Kawabori M, Kacimi R, Kauppinen T, Calosing C, Kim JY, Hsieh CL, et al. Triggering receptor expressed on myeloid cells 2 (TREM2) deficiency attenuates phagocytic activities of microglia and exacerbates ischemic damage in experimental stroke. J Neurosci. 2015;35:3384–96.
N’Diaye EN, Branda CS, Branda SS, Nevarez L, Colonna M, Lowell C, et al. TREM-2 (triggering receptor expressed on myeloid cells 2) is a phagocytic receptor for bacteria. J Cell Biol. 2009;184:215–23.
Hsieh CL, Koike M, Spusta SC, Niemi EC, Yenari M, Nakamura MC, et al. A role for TREM2 ligands in the phagocytosis of apoptotic neuronal cells by microglia. J Neurochem. 2009;109:1144–56.
Jay TR, Miller CM, Cheng PJ, Graham LC, Bemiller S, Broihier ML, et al. TREM2 deficiency eliminates TREM2+ inflammatory macrophages and ameliorates pathology in Alzheimer’s disease mouse models. J Exp Med. 2015;212:287–95.
Ulrich JD, Finn MB, Wang Y, Shen A, Mahan TE, Jiang H, et al. Altered microglial response to Abeta plaques in APPPS1-21 mice heterozygous for TREM2. Mol Neurodegener. 2014;9:20.
Wang Y, Cella M, Mallinson K, Ulrich JD, Young KL, Robinette ML, et al. TREM2 lipid sensing sustains the microglial response in an Alzheimer’s disease model. Cell. 2015;160:1061–71.
Hansson O, Zetterberg H, Buchhave P, Londos E, Blennow K, Minthon L. Association between CSF biomarkers and incipient Alzheimer’s disease in patients with mild cognitive impairment: a follow-up study. Lancet Neurol. 2006;5:228–34.
Morris JC, Roe CM, Xiong C, Fagan AM, Goate AM, Holtzman DM, et al. APOE predicts amyloid-beta but not tau Alzheimer pathology in cognitively normal aging. Ann Neurol. 2010;67:122–31.
Paternico D, Galluzzi S, Drago V, Bocchio-Chiavetto L, Zanardini R, Pedrini L, et al. Cerebrospinal fluid markers for Alzheimer’s disease in a cognitively healthy cohort of young and old adults. Alzheimers Dement. 2012;8:520–7.
Crary JF, Trojanowski JQ, Schneider JA, Abisambra JF, Abner EL, Alafuzoff I, et al. Primary age-related tauopathy (PART): a common pathology associated with human aging. Acta Neuropathol. 2014;128:755–66.
Burkhard PR, Fournier R, Mermillod B, Krause KH, Bouras C, Irminger I. Cerebrospinal fluid tau and Abeta42 concentrations in healthy subjects: delineation of reference intervals and their limitations. Clin Chem Lab Med. 2004;42:396–407.
Shoji M, Kanai M. Cerebrospinal fluid Abeta40 and Abeta42: natural course and clinical usefulness. J Alzheimers Dis. 2001;3:313–21.
Mawuenyega KG, Sigurdson W, Ovod V, Munsell L, Kasten T, Morris JC, et al. Decreased clearance of CNS beta-amyloid in Alzheimer’s disease. Science. 2010;330:1774.
Hawkes CA, Hartig W, Kacza J, Schliebs R, Weller RO, Nicoll JA, et al. Perivascular drainage of solutes is impaired in the ageing mouse brain and in the presence of cerebral amyloid angiopathy. Acta Neuropathol. 2011;121:431–43.
Jarrett JT, Lansbury Jr PT. Seeding ‘one-dimensional crystallization’ of amyloid: a pathogenic mechanism in Alzheimer’s disease and scrapie? Cell. 1993;73:1055–8.
Maia LF, Kaeser SA, Reichwald J, Lambert M, Obermuller U, Schelle J, et al. Increased CSF Abeta during the very early phase of cerebral Abeta deposition in mouse models. EMBO Mol Med. 2015;7:895–903.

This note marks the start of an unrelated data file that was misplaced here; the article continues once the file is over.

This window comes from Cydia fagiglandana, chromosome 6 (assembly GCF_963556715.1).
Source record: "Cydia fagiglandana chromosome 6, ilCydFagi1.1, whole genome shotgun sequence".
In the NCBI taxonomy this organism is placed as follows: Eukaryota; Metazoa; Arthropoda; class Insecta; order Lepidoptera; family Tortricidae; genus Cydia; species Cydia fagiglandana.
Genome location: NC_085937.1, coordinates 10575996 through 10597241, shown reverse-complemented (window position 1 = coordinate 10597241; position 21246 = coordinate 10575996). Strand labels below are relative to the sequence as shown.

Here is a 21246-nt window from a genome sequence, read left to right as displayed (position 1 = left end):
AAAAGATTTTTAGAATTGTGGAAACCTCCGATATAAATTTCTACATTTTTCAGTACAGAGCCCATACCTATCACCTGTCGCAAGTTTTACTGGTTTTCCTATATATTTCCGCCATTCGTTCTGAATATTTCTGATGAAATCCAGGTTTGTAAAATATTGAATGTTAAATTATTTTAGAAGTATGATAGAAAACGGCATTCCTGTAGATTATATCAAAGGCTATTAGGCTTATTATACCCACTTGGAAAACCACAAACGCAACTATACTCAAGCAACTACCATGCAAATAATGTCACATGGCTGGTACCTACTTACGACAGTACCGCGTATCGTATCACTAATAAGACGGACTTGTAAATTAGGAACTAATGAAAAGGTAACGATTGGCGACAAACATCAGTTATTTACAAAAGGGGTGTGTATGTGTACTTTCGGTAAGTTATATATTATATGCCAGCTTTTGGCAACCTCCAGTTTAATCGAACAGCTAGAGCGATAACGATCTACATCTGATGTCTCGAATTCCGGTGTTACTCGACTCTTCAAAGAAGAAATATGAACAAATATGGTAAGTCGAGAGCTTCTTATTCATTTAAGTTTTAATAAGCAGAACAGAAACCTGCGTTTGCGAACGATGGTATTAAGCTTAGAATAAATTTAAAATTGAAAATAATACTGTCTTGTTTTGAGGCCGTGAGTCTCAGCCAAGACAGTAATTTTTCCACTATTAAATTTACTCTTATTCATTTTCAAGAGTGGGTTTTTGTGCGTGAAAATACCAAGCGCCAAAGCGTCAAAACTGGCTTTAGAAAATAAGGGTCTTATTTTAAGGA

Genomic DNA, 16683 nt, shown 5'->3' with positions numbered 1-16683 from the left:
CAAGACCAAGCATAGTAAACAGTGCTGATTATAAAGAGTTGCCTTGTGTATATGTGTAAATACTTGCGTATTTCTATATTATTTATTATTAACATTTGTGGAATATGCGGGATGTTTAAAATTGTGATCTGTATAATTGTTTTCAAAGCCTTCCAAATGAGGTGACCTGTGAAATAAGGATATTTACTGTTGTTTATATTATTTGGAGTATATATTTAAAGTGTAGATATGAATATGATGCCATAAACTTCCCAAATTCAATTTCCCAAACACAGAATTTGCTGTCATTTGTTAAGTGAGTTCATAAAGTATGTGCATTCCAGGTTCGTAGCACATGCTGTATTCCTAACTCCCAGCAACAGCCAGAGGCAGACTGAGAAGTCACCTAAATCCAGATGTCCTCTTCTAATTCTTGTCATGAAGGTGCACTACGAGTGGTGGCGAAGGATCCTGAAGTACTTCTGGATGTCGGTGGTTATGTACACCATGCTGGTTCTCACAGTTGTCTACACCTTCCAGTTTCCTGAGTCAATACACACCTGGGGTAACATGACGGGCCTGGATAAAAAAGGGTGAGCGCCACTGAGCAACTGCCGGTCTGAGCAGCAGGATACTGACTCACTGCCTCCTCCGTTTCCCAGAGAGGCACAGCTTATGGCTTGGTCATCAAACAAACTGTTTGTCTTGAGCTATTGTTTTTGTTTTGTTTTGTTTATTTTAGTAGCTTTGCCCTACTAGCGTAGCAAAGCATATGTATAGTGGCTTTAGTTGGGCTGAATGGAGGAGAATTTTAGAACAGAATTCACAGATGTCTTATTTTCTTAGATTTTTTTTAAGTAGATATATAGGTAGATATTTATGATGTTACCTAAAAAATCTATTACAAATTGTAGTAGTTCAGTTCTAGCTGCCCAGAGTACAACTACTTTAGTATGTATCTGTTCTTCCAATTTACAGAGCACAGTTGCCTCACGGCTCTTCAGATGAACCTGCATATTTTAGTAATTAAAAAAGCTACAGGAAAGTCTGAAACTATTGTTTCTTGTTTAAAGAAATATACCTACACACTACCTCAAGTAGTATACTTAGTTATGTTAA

This work was supported by funding from University of Oslo, Anders Jahres stiftelse, Helse Sør-Øst and Civitan Foundation (to LNGN), by a JPND grant (APGeM; to TF and LNGN) and by grants from the Norwegian Research Council (NASATS, DDI; to TF) and Vetenskapsrådet (2013-2923; to OH). Professor John Hardy, Dr Ebba Lohmann and Jamie Toombs are greatly acknowledged for facilitating a generous gift of the TREM2 [p.T66M] CSF sample. The authors thank the Leonard Wolfson Experimental Neurology Centre, University College of London for supporting the collection of CSF samples at the biobank.
The authors declare that they have no competing interests.
KH designed the study and performed the experiments, analysed data, and wrote the first draft and the final manuscript. ISA structured the data bank, selected clinical samples and analysed data. VÅ developed analytical tools and performed experiments. OH and LM supervised clinical data bank collection and gave clinical advice. TF supervised clinical studies and contributed with critical advice. LNGN conceived of the study, supervised the project and wrote the final manuscript. All authors read, contributed to critical revisions and approved the final manuscript.
Figure S1 showing ELISA validation; Figure S2 showing freeze–thaw cycles; Figure S3 showing PET imaging versus CSF Aβ42 in patients; Figure S4 showing a scatter plot of CSF sTREM2 in relation to CSF levels of Aβ38 MSD (A), Aβ40 MSD (B) and Aβ42 MSD (C) in the Norwegian AD/MCI/control cohort; Figure S5 showing a scatter plot of different CSF Aβ measures with Innotest® and MSD; Figure S6 showing a scatter plot of CSF sTREM2 in relation to levels of Aβ42 (A), T-tau (B) and P-tau (C) in CSF in the Swedish AD/control cohort; Figure S7 showing a surface plot of CSF sTREM2 in relation to age and Aβ38 MSD (A) and in relation to age and Aβ40 MSD (B) in controls; Table S1 presenting correlations between different CSF Aβ measures (Aβ42 Innotest®, Aβ38 MSD, Aβ40 MSD and Aβ42 MSD); and Table S2 presenting correlation analyses between different CSF sTREM2 and age and biomarkers (Aβ42 Innotest®, Aβ38 MSD, Aβ40 MSD and Aβ42 MSD, T-tau and P-tau). (PDF 647 kb)